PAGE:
If you’ve been stuck in isolation, or you are suffering with your mental health, it may be necessary for you to seek additional support. With the added stress, fear, and anxiety around the world surrounding the COVID-19 pandemic, whether you have been disconnected from friends and family, worried about the state of the world, or have lost a job, more people than ever are struggling with their mental wellbeing. When you are feeling overwhelmed, and struggling with your mental health, it can be particularly challenging to ask for help. However, asking for help should not be seen as a weakness, and instead, should be encouraged. Seeking the right kind of support for what you are going through can significantly improve your symptoms and mental state. Here are some top tips for seeking support when you are struggling.
#1 Finding the right time
It is important to know there is no right time. If you are struggling at all, you should seek support. You don’t have to wait until you reach a certain point, and you certainly don’t have to wait for your symptoms or condition to be more severe. If you are unsure whether to reach out for help or trying to deal with things on your own, it is always a good idea to reach out for support, especially if you are worrying more than usual, having difficult thoughts and feelings, your day-to-day life has been impacted by your symptoms and conditions, and you are struggling to enjoy your life.
#2 Where to find information
You can find a wide variety of support and resources just with a few simple searches on the internet. These resources are usually written by medical professionals and can point you in the right direction for options, and referrals. Alternatively, you can speak to your family doctor. This can seem scary at first, but getting the right treatment for your needs is vital for your recovery. Whether you are struggling with substance addiction, low moods, or anxiety, your family doctor is a great place to start. Unfortunately, mental health illnesses will not go away on their own.
#3 What kind of support to seek
There are a plethora of different support options you can choose from, depending on what you would like help with and what style of support you prefer. Some of the most common mental health problems and treatment options have been outlined below.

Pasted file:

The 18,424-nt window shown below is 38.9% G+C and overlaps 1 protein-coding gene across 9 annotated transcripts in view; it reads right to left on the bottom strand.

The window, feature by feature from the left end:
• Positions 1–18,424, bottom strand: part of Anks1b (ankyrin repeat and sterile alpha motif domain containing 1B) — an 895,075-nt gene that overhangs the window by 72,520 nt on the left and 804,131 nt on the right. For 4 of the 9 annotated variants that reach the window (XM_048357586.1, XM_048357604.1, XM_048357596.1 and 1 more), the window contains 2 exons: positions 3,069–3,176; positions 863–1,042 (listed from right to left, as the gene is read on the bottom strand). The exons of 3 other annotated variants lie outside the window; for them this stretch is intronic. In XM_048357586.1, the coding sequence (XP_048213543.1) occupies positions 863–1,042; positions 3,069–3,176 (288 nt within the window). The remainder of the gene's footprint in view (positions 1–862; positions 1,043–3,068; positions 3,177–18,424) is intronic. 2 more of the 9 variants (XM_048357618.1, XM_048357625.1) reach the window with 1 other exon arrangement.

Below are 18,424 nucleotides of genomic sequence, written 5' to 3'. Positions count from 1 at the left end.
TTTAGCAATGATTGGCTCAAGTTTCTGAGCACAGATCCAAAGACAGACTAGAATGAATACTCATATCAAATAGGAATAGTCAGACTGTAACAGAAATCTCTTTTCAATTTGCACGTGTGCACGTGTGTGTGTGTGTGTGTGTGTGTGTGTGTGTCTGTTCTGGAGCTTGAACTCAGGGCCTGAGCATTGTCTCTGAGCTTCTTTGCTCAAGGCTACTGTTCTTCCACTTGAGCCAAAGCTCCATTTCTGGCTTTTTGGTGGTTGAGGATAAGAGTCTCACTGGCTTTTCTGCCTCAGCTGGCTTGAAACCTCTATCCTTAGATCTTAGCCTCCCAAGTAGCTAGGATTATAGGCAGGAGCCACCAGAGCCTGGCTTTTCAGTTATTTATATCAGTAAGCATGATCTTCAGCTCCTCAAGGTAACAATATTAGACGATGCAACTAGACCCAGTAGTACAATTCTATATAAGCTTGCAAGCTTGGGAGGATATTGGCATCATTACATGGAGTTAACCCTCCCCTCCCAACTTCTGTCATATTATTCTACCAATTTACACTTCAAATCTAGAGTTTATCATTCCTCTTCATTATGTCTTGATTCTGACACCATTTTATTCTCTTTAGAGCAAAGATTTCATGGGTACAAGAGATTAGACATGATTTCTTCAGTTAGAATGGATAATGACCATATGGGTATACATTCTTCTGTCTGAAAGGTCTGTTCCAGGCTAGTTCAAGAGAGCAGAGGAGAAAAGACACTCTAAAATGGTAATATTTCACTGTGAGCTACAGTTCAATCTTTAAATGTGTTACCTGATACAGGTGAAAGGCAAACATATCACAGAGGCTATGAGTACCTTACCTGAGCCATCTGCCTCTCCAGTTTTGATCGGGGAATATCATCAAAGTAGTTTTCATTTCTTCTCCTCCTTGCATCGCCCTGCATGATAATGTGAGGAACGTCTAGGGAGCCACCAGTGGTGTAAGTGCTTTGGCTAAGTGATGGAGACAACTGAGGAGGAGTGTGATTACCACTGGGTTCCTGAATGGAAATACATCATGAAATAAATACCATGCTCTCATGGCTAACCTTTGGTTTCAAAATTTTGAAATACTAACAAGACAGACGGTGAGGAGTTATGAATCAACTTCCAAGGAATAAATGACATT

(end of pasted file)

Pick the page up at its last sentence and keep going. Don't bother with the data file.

Talk therapy, such as cognitive-behavioral therapy (CBT), counseling, interpersonal therapy (IPT), mindfulness-based cognitive therapy (MCBT), is a kind of treatment popular for a wide range of mental health problems. It is often used for those struggling with depression, anxiety, and obsessive-compulsive disorder (OCD) as it is used to identify the route issues that are causing a person emotional distress. Talk therapy is also used to complement other therapies.
There are treatment centers located all over the country, and are there to support people through a range of issues, and tend to focus on intensive in-house programs that run on a long-term basis. They usually combine a range of different techniques to tailor the support to the individual. Depending on what you are struggling with, will depend on the type of center you use, for example, if you struggle with occurring mental illness and substance use, you may opt for dual diagnosis treatment centers.
Medication is often a course of treatment prescribed by your doctor, to help ease and manage the symptoms of your mental health illness. The type of medication, and the length of time you take them, will depend on what you are struggling with, for example, you can be prescribed antidepressants for depression, anxiety, or OCD.
Support groups are hosted by volunteers and are located all around the country. They typically aim to bring together individuals who are suffering from similar problems, so that you can better understand them, learn from the experiences of others, and build a strong support system. When you are struggling with your mental health, it can often feel lonely and isolating. Support groups are a great way to stay connected and support yourself through your struggles. You don’t have to share at a support group, the level of participation is entirely up to you and how confident you feel. This is often the factor that puts people off going, but it doesn’t have to be.
Seeking support is daunting, but taking that step to seek support is an excellent first step to recovery. With the right type of help, you will be able to manage your symptoms and feel much better.